How an extra 500 metres can mean an additional €16,000-a-year in the ridiculous world of Irish political expenses

A NEWLY elected TD is being paid an extra €16,000-a-year in tax-free expenses because his drive to work is 500 metres above the threshold for politicians that live close to the Dáil.

Fianna Fáil’s Frank O’Rourke, who was elected in the Kildare North constituency, is being paid travel and accommodation expenses of more than €2,100 per month.

The enormous monthly payment is being made even though Mr O’Rourke lives in Celbridge, where a large number of residents travel to and from Dublin each day.

Under current rules, TDs who live less than 25 kilometres from the Dáil are paid €9,000 a year tax-free to cover their travel costs to work, and also for travel within their constituency.

However, once they live above a threshold of 25 kilometres — their rate of payment makes a dramatic jump of more than 180 per cent. You can see all expense payments made to TDs since the election here and how the system works here.

In the claim form submitted by Mr O’Rourke to authorities at Leinster House, he has said the distance that he must travel to the Dáil each day is exactly 25.5 kilometres.

However, when the trip from his home to Leinster House is entered into Google Maps, the distance is said to be 24 kilometres. Despite that, Mr O’Rourke is correct and when the trip was measured independently, it came in at just above 25 kilometres.

O'Rourke Declaration

Mr O’Rourke for his part said he had personally measured out the drive on several occasions to make sure his declaration was absolutely correct. He even offered to repeat the trip with me.

He said: “I was asked for the distance. I set the clock on my car and on three occasions and following the only way I can go — no long way or manipulation of it whatsoever, I got 25.5 kilometres and on another day I got 26. I averaged it at 25.5 kilometres.

“If it was 22, it would have gone down [as that]. I’m not into that sort of carry-on or stuff whatsoever. All I did was done very honestly and openly. I’ve been a councillor for five years, never went [anywhere] or claimed a cent aside from the bare minimum. You’re quite welcome to join me any day and I’ll zero the clock.”

One of the reasons why the allowance is so high is because many TDs from outside of Dublin have to pay for accommodation when working in the Dáil.

However, Mr O’Rourke said that since being elected he had not stayed in Dublin and returned home to Celbridge each night.

“I commute home and [it’s] dependent on the business [of the Dáil] whether I take public transport or bring my car. It’s a complete mix for me,” he said.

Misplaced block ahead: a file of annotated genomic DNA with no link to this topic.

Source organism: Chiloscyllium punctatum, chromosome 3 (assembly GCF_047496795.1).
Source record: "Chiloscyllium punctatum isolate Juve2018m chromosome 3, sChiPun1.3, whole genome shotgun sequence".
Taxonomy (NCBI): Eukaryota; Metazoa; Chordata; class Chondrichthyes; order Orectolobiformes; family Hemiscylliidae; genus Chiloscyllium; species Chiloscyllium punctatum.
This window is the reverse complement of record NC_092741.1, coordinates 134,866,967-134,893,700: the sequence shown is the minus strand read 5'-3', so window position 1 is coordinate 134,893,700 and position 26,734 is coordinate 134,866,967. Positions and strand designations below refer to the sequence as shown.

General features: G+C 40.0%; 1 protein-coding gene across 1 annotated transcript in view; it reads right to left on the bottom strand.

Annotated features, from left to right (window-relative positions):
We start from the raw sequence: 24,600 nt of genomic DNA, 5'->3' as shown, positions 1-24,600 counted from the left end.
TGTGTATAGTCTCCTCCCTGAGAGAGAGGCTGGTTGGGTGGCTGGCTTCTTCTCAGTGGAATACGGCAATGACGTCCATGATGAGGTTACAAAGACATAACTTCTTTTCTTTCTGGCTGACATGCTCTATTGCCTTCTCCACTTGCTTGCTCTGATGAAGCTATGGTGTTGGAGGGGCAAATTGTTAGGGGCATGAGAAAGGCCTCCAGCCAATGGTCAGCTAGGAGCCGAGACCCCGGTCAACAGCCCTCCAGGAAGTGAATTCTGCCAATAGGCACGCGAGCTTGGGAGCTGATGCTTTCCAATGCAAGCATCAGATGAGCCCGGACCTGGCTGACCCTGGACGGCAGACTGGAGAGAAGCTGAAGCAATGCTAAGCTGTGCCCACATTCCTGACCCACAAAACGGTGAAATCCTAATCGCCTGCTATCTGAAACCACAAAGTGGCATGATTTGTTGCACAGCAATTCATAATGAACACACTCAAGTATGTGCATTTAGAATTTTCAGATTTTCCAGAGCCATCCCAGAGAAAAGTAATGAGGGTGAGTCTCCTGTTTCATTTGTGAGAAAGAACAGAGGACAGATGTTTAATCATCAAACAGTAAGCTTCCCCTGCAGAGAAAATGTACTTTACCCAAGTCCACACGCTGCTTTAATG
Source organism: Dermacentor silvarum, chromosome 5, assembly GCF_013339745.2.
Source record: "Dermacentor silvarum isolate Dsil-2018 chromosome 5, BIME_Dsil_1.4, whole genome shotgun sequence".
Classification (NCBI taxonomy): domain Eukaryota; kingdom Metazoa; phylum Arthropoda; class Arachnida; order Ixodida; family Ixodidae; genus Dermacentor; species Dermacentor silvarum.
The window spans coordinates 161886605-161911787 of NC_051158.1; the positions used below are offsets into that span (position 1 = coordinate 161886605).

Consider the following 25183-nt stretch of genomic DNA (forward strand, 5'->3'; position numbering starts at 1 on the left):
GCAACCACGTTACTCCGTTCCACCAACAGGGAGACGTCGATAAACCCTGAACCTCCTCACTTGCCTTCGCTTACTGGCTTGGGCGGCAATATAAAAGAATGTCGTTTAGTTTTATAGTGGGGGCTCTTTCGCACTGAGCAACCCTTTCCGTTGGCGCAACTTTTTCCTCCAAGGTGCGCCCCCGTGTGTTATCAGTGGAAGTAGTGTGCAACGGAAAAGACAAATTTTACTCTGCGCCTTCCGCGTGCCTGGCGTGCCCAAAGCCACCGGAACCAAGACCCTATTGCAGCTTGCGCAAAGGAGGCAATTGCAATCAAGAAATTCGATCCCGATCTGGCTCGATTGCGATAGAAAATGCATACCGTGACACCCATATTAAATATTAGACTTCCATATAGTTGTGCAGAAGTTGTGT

Asked whether he felt the level of expenses paid were justified considering the costs involved for him, he said he had simply abided by the system in place.

He explained: “I’m very genuine and serious about this. Many years as a councillor, I was the councillor who claimed the lowest, [there was] no additional for conferences, or extra committees — [just the] salary and expenses you’re entitled to claim. It’s no different here.

“All I’ve done is I’ve done what I was asked to do. I drove into the Dáil and I measured it, that was the measurement that came up. I handed that into the One Stop Shop [Oireachtas administration] and I signed the forms.

“I would do a huge amount of travelling in the constituency. I was in Naas twice or three times [one day]. I will look at it at the end of the year, it’s too far down to consider.

“The allowance is given dependent on different situations and conditions. That’s as much as I can say. I’m only in the job two and a half months. I’ve done everything that’s been asked from me. If something changes in the [expenses] system, that will be fine as well.”

You can read the full story in today’s Irish Mail on Sunday.

Chartered accountant and expenses campaigner Enid O’Dowd said the case highlights just how ridiculous the political expenses system can be.

She said: “The system needs changing but the current one benefits all members. As they make the rules, they have no incentive to change the current system.

“However, there is a court challenge being taken against the system. Our constitution says all citizens are equal but they are not when it comes to travel to work costs. All other citizens have to pay their own costs to work including Mr O’Rourke’s constituents who travel from Celbridge to Dublin, which is a normal commute.”

That court challenge is being taken by John Wolfe, who recently featured in the Dublin Inquirer. Anybody who would like to help him, especially with fundraising for a legal team, can contact him at malahidejohnwolfe AT gmail DOT com.

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